CAP LC 2012
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REPORT ON DISCRIMINATION AGAINST SPIRITUAL AND THERAPEUTICAL MINORITIES IN FRANCE
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Publié par Coordination des Associations et Particuliers pour la Liberté de Conscience 12 rue Campagne Première · 75014 Paris-France. email@example.com
The situation of minority religions and alternative medicine practitioners in France currently gives cause for grave concern. Although France has ratified the international texts on human rights, the reality in that country is quite different: freedom of thought is often denied.
Since 1985, when the French government's first official report against "cults" was published, the State has embarked upon a trend of persecution. At first it was relatively discreet, taking the form of public money granted to those militant associations which oppose the new religions and label them as cults. Yet these organizations took on the classic role of agent provocateur to gain their funding. They often stirred up the fears of parents whose children had gone to other religions and then utilized them to stir up others. In other words, they created and then selected a few dramatic incidents, using them to fan the flames, innuendo replacing honest fact. Unfortunately, the authorities were unconcerned by this. And so began what can only be called a witch hunt.
The official witch hunt reached new heights with the creation of the "Inter-ministerial Mission Against Cults" (MILS) presided over by former member of parliament Alain Vivien.
The French Constitution states that France guarantees "equality in the eyes of the law for all citizens, regardless of origin, race or religion", and the law of December 9, 1905 states that the Republic "guarantees freedom of thought and the freedom to worship." Nevertheless, the MILS formation brought a return to the former practice of "recognized forms of worship." On one side are the recognized religions, on the other, the "cults" against which one had to "fight." The MILS was and is unconcerned over one of its major ommissions: its lack of definition of a "cult."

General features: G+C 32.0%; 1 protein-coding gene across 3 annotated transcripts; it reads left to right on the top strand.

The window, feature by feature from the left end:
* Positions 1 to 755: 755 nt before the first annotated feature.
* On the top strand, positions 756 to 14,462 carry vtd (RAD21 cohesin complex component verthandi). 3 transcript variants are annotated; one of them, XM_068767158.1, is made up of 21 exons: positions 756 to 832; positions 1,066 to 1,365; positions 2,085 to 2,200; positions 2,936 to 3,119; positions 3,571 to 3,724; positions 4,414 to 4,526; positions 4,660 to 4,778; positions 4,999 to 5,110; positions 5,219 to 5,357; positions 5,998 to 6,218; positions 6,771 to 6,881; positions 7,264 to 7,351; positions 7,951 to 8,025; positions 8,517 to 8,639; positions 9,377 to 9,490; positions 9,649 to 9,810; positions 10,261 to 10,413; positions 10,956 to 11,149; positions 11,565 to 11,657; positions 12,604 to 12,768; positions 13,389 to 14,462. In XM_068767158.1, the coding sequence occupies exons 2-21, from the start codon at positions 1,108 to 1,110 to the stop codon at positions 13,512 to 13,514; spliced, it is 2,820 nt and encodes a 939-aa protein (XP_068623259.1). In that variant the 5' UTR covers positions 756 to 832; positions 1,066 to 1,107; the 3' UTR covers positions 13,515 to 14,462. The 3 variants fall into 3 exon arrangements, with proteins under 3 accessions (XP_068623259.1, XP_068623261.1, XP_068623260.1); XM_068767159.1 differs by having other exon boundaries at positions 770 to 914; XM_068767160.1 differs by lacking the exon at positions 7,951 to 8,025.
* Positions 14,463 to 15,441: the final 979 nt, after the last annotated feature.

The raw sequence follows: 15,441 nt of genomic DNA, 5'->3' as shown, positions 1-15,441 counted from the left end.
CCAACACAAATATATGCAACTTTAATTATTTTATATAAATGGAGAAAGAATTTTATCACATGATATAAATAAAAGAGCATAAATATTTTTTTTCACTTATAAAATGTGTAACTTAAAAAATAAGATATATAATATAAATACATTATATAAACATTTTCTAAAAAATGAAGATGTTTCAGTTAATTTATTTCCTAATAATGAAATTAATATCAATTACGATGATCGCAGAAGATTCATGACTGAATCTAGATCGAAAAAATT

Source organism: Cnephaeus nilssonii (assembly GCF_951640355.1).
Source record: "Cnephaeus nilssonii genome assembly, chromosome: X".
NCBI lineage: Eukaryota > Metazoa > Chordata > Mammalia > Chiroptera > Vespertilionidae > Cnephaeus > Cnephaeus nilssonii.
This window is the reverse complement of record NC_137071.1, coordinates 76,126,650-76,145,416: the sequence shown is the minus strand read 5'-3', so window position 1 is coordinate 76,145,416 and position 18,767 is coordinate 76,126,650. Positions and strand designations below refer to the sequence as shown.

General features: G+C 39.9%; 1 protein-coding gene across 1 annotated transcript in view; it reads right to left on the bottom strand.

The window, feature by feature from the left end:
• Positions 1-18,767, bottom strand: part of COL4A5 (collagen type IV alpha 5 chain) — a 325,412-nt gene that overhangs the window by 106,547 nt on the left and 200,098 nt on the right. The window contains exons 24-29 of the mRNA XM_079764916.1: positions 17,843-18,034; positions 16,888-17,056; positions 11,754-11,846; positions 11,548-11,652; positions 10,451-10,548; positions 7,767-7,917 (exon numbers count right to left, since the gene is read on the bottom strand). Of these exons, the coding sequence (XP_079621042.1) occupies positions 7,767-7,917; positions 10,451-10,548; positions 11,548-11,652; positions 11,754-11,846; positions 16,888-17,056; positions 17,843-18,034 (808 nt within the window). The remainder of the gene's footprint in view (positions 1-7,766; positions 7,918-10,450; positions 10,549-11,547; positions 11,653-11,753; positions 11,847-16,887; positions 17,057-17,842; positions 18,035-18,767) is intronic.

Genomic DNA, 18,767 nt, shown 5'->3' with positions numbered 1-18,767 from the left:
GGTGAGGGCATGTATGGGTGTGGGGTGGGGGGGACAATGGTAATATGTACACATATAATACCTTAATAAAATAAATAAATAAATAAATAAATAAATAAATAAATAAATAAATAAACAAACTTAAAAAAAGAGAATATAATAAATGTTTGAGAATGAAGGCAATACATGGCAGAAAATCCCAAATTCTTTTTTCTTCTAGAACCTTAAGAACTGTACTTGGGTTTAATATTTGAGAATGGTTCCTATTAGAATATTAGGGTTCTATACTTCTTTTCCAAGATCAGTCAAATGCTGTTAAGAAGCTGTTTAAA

The repression against "out of the ordinary" religious minorities, spiritual or alternative groups rapidly took on new and alarming dimensions.
Subsequently, several international organizations for human rights wrote overwhelmingly critical reports on France: The Human Rights Commission of the UN, OSCE, the International Federation of Helsinki, and the Office for Human Rights of the American State Department.
On June 26, 1999, the Parliamentary Assembly of the Council of Europe unanimously adopted a recommendation stating that a major law on cults was not desirable. It called on the governments of the member States to support the creation of independent information centers on cults, at a regional and national level, and in parallel to encourage a spirit of tolerance and understanding towards religious groups. Ignoring this recommendation, several members of the French parliament have presented bills to restrain the activities of groups so labeled as "cults."
On Thursday June 22, 2000, a bill was adopted to reinforce the legal weaponry with which to fight "groups of a cult nature." Adopted at its first reading, with only 18 members of parliament present at the Assembly, this bill was largely inspired by the project set up by member of parliament Catherine Picard, president of the parliamentary group on cults. It took up various elements previously proposed by Senator Nicolas About and members of parliament Jean-Pierre Brard, Eric Doligé and Jean Tibéri.
The bill has caused an outcry of international criticism.